Objectives: Lung cancer remains the leading cause of cancer-related deaths in the United States. In 2013, the US Preventive Services Task Force recommended annual screening for lung cancer with low-dose computed tomography in adults meeting certain criteria. This study seeks to assess lung cancer screening uptake in three health systems.
Setting: This study was part of a randomized controlled trial to engage underserved populations in preventive care and includes 45 primary care practices in eight states.
Methods: Practice and clinician characteristics were manually collected. Lung cancer was measured from electronic health record data. A generalized linear mixed model was used to assess characteristics associated with screening.
Results: Patient records between 2012 and 2016 were examined. Lung cancer screening uptake overall increased only slightly after the guideline change (2.8-5.6%, p < 0.01). One health system did not show an increase in uptake (0.2-0.1%, p = 0.32), another had a clinically insignificant increase (1.5-2.9%, p < 0.01), and the third nearly doubled its higher baseline screening rate (10.4-19.1%, p < 0.01). Within the third health system, patients more likely to be screened were older, male, had more comorbid conditions, visited the office more frequently, were seen in practices closer to the screening clinic, or were uninsured or covered by Medicare or Medicaid.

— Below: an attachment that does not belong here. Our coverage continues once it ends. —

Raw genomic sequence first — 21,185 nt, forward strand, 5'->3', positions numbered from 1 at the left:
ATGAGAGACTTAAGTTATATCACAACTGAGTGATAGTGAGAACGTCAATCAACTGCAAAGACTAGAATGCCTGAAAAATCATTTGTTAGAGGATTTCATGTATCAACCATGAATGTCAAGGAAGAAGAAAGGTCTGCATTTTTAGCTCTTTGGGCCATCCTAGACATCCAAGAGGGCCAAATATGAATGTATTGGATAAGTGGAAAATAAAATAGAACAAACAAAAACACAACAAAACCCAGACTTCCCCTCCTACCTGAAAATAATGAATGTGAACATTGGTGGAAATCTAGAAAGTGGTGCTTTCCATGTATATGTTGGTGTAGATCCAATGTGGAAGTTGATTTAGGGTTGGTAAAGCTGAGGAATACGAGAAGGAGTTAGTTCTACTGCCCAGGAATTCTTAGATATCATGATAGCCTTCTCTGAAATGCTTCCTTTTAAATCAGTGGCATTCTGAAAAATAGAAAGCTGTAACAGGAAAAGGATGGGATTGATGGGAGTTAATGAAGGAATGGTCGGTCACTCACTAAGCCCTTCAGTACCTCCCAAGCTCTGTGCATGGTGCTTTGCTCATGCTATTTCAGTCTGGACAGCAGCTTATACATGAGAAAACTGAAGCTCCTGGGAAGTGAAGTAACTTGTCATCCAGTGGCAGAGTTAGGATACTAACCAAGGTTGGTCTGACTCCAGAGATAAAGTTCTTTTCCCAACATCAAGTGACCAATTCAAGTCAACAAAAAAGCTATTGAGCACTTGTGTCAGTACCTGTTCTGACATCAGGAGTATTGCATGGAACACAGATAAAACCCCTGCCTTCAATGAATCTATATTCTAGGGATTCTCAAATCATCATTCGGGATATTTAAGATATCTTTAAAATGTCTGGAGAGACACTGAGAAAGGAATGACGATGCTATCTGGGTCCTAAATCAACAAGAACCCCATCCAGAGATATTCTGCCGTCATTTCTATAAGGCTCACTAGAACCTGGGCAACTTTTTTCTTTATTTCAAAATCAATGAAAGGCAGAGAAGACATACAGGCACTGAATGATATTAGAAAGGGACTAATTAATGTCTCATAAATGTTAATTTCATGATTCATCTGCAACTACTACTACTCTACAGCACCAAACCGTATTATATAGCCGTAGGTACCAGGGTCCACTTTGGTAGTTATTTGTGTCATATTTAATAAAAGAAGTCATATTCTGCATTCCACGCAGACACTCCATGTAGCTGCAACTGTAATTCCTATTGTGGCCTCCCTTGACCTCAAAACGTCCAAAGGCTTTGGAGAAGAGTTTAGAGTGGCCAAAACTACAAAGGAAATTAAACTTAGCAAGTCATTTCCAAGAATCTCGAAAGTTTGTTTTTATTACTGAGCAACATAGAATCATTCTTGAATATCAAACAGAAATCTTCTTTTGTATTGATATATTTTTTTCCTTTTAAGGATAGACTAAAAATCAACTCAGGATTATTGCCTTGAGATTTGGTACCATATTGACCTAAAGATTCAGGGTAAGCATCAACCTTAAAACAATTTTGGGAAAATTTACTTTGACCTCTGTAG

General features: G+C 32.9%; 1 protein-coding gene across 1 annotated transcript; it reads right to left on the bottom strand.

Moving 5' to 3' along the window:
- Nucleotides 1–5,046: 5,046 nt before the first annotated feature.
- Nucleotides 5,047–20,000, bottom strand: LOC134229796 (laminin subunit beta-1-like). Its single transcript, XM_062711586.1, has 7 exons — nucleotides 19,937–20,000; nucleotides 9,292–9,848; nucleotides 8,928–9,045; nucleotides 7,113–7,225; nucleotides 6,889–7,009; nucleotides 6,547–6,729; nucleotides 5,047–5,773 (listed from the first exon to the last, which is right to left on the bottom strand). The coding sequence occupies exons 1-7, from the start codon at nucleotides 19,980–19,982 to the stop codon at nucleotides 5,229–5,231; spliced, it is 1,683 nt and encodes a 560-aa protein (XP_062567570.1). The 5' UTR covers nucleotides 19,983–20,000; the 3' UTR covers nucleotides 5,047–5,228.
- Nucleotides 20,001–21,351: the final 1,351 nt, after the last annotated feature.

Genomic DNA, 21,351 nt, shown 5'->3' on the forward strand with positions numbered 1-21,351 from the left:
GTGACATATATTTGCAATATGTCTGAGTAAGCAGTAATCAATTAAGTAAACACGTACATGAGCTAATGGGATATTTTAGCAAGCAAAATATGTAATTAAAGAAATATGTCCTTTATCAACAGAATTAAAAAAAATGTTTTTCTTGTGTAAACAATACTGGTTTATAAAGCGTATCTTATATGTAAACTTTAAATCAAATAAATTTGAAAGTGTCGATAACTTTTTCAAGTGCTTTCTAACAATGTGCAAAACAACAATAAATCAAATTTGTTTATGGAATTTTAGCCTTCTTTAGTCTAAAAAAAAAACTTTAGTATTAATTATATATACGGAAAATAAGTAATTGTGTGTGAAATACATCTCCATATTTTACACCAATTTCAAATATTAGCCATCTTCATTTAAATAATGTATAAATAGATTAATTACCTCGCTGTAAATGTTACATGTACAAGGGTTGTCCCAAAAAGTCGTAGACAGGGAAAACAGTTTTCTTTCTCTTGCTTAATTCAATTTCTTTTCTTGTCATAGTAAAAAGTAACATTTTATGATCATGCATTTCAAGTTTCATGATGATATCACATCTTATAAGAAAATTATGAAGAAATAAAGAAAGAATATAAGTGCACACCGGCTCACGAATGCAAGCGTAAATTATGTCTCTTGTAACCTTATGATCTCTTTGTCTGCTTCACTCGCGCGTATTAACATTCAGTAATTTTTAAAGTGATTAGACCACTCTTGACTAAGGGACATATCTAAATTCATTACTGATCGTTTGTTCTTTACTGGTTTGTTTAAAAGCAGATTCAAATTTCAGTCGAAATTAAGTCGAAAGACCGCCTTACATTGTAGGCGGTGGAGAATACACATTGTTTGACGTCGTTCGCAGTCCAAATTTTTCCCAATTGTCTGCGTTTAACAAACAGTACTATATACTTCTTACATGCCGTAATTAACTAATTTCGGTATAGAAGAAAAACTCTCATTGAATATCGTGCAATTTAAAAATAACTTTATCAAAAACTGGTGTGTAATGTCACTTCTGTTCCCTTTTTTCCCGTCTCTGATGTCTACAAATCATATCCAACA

Conclusions: Certain patients appeared more likely to be screened. The only health system with increased lung cancer screening explicitly promoted screening rather than relying on clinicians to implement the new guideline. Systems approaches may help increase the low uptake of lung cancer screening.
Keywords: Lung cancer; cancer screening; guideline adherence; healthcare delivery; preventive health services.